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Works from the juried exhibition "Concrete Tenderness," which were on display in UNM's John Sommers Gallery from Jan. 23-Feb. 3.

John Sommers Gallery serves up fresh student works this semester


On Thursday, Feb. 2, the University of New Mexico art department kicked off their semester with a reception for their juried exhibition showcasing undergraduate works from across disciplines at the John Sommers Gallery, the main exhibition space at the university where students and faculty present their latest works.

The gallery, which is free to all, rotates shows every two weeks, meaning there is always something new to experience there, according to manager Anna Rotty. This semester, a variety of solo shows from master and bachelor of fine arts students will be presented at the museum, along with a capstone exhibition for the graduating seniors.

Over the next several months, solo shows will be shown from students Santiago Meyer, Marina Ramirez, Heather Bergerson, Asjann Hentsch, Blayne Greiner and Lucien V. Sebastian, alongside an exhibition for the Covington-Rhode Scholar finalists and the capstone show.

The first exhibition of the year, “Concrete Tenderness,” ran from Jan. 23-Feb. 3. This was a juried exhibition in which nine artists were chosen to be shown at the gallery with additional recognition being given to third, second and first place artists: Najwa Bilal, Sebastian and Ruby Kraft, respectively. The event was juried by UNM alumnus Viola Arduini.

“Students shared their work with so much generosity, and it’s always so exciting to see what students are working on and see what matters to this new generation … It’s always very beautiful, it’s a beautiful discovery,” Arudini said.

Arduini was struck by a throughline that emerged between the selected pieces despite the fact that they were juried without a specific theme in mind. The name of the exhibition came from this emerging narrative of “pouring concrete into the cracks” by finding connections between the individual and the environment around them.

“(It) made me think of how these works are placed in the larger framework. I feel like maybe there is some collective process that we all are going through; that’s why I selected the title of “Concrete Tenderness” … You almost feel like, right now, the world is kind of full of cracks. There is a lot of different conflicts that come from the pandemic, and I think these artists really show us that in the cracks there is so much. It doesn’t have to be hard or stressful work to be strong. There is strength in softness as well,” Arduini said.

Bilal’s piece, “Fragments,” was her most recent work which came after blindly taking a mold-making course. This was her first time in a juried exhibition, and she highly encouraged other students to submit their works when presented with the opportunity.

“It’s nice to have an opportunity to be able to show your pieces to people and hear feedback and see reactions and know that you can do whatever you want to do and you can get to where you want to be with your art, especially with the struggling artist narrative,” Bilal said.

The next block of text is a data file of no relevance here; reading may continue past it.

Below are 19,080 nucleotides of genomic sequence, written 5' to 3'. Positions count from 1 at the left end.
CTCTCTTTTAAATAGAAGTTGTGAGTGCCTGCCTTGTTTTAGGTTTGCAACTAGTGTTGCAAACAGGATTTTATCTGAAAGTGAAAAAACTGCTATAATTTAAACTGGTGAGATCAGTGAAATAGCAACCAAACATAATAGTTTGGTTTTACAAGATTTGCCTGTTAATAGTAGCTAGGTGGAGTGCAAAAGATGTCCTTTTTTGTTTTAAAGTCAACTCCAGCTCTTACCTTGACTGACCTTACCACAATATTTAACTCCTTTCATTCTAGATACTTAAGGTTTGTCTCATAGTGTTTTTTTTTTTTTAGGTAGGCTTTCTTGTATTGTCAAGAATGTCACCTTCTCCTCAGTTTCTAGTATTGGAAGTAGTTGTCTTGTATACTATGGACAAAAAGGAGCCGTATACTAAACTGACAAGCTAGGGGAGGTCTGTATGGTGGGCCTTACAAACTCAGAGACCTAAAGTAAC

The juried exhibition is an annual event designed as a way to honor the work of undergraduate art students at the University. This is the first year since the start of the COVID-19 pandemic they’ve been able to hold a reception for the event, according to Rotty.

For Rotty, the student-oriented nature of the gallery is its primary driving force; especially in an art world that often makes it difficult to gain experience with solo shows early on in your career.

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“I think it’s great because it’s something that’s really accessible. A lot of gallery spaces, you have to submit a proposal or you have to pay a fee, outside of the University … It’s nice to have a space where a student can propose a show and generally we’ll accept it and try to do what we can to make it work for them,” Rotty said.

Along with being shown in the exhibition, Sebastian has a solo thesis show scheduled to begin on April 10 in which he expands on themes from a solo show he did last semester in the gallery. He said that one of the great things about the gallery is that you have freedom to do whatever you want in the space to present or install your work.

“I think it’s amazing that we have this resource here and I wish more undergraduate students would take advantage of it, because we have John Sommers but there’s also at least one other exhibition space, and I feel like undergraduate students don’t utilize that to the extent that they could to learn what it’s like to actually show your work in a show and how stressful it is, but how fun it is after you’ve done it,” Sebastian said.

Artist Elba Celeste Rudolfo, whose work was featured in “Concrete Tenderness” is particularly excited for the upcoming thesis shows from the master of fine arts students, and hopes to eventually show her own work in a solo show in the gallery.

“I think it allows students to feel the reality of what it is to express and place your art in the real world and manifest it into reality for people to see … On top of that aspect, there’s also the opportunity for students on campus everywhere  to come and see art and be really involved … This museum is very much community and student-oriented,” Rudolfo said.

The John Sommers Gallery is open Monday through Friday from 8:15 a.m. to 4:45 p.m. A full schedule of shows can be found on Instagram @unm_art.

Zara Roy is the copy chief at the Daily Lobo. She can be contacted at or on Twitter @zarazzledazzle 

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